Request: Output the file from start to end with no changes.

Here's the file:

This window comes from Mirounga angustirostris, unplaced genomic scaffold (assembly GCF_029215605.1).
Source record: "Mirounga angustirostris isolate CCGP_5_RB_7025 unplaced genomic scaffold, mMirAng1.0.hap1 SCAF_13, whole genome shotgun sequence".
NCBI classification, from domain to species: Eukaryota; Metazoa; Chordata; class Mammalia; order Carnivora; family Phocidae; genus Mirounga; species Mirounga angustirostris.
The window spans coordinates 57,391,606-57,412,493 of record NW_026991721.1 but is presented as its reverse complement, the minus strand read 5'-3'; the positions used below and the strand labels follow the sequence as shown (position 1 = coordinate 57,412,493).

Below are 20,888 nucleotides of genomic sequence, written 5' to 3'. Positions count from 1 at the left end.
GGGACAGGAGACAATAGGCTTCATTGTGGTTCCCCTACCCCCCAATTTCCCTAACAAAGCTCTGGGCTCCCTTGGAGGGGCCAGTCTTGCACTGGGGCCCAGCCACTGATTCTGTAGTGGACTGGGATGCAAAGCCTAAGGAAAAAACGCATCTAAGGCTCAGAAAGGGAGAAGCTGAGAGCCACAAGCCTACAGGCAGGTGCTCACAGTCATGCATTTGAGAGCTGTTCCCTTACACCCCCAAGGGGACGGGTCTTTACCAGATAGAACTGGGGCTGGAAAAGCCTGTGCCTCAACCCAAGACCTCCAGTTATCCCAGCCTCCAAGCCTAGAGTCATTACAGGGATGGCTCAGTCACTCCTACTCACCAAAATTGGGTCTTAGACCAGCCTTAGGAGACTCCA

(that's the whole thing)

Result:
This window comes from Mirounga angustirostris, unplaced genomic scaffold (assembly GCF_029215605.1).
Source record: "Mirounga angustirostris isolate CCGP_5_RB_7025 unplaced genomic scaffold, mMirAng1.0.hap1 SCAF_13, whole genome shotgun sequence".
NCBI classification, from domain to species: Eukaryota; Metazoa; Chordata; class Mammalia; order Carnivora; family Phocidae; genus Mirounga; species Mirounga angustirostris.
The window spans coordinates 57,391,606-57,412,493 of record NW_026991721.1 but is presented as its reverse complement, the minus strand read 5'-3'; the positions used below and the strand labels follow the sequence as shown (position 1 = coordinate 57,412,493).

Below are 20,888 nucleotides of genomic sequence, written 5' to 3'. Positions count from 1 at the left end.
GGGACAGGAGACAATAGGCTTCATTGTGGTTCCCCTACCCCCCAATTTCCCTAACAAAGCTCTGGGCTCCCTTGGAGGGGCCAGTCTTGCACTGGGGCCCAGCCACTGATTCTGTAGTGGACTGGGATGCAAAGCCTAAGGAAAAAACGCATCTAAGGCTCAGAAAGGGAGAAGCTGAGAGCCACAAGCCTACAGGCAGGTGCTCACAGTCATGCATTTGAGAGCTGTTCCCTTACACCCCCAAGGGGACGGGTCTTTACCAGATAGAACTGGGGCTGGAAAAGCCTGTGCCTCAACCCAAGACCTCCAGTTATCCCAGCCTCCAAGCCTAGAGTCATTACAGGGATGGCTCAGTCACTCCTACTCACCAAAATTGGGTCTTAGACCAGCCTTAGGAGACTCCA